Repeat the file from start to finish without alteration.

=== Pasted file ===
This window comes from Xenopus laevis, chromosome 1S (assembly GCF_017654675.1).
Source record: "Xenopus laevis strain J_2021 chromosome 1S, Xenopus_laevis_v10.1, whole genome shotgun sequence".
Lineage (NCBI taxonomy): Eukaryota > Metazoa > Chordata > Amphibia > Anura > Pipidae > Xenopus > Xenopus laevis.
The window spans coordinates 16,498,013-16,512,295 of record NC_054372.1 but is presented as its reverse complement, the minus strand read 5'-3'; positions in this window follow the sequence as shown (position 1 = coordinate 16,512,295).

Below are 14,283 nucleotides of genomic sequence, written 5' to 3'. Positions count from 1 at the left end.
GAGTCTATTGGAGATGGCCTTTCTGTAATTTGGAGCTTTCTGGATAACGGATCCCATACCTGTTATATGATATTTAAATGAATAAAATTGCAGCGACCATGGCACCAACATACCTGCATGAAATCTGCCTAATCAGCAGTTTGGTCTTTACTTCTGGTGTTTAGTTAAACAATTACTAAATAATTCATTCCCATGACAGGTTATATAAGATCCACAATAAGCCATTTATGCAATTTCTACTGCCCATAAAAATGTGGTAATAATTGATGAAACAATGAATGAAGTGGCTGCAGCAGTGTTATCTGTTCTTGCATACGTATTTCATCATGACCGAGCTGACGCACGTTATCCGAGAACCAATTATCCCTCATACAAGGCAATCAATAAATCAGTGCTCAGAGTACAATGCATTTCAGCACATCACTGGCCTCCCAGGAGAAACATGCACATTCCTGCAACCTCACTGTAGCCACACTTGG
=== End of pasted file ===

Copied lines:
This window comes from Xenopus laevis, chromosome 1S (assembly GCF_017654675.1).
Source record: "Xenopus laevis strain J_2021 chromosome 1S, Xenopus_laevis_v10.1, whole genome shotgun sequence".
Lineage (NCBI taxonomy): Eukaryota > Metazoa > Chordata > Amphibia > Anura > Pipidae > Xenopus > Xenopus laevis.
The window spans coordinates 16,498,013-16,512,295 of record NC_054372.1 but is presented as its reverse complement, the minus strand read 5'-3'; positions in this window follow the sequence as shown (position 1 = coordinate 16,512,295).

Below are 14,283 nucleotides of genomic sequence, written 5' to 3'. Positions count from 1 at the left end.
GAGTCTATTGGAGATGGCCTTTCTGTAATTTGGAGCTTTCTGGATAACGGATCCCATACCTGTTATATGATATTTAAATGAATAAAATTGCAGCGACCATGGCACCAACATACCTGCATGAAATCTGCCTAATCAGCAGTTTGGTCTTTACTTCTGGTGTTTAGTTAAACAATTACTAAATAATTCATTCCCATGACAGGTTATATAAGATCCACAATAAGCCATTTATGCAATTTCTACTGCCCATAAAAATGTGGTAATAATTGATGAAACAATGAATGAAGTGGCTGCAGCAGTGTTATCTGTTCTTGCATACGTATTTCATCATGACCGAGCTGACGCACGTTATCCGAGAACCAATTATCCCTCATACAAGGCAATCAATAAATCAGTGCTCAGAGTACAATGCATTTCAGCACATCACTGGCCTCCCAGGAGAAACATGCACATTCCTGCAACCTCACTGTAGCCACACTTGG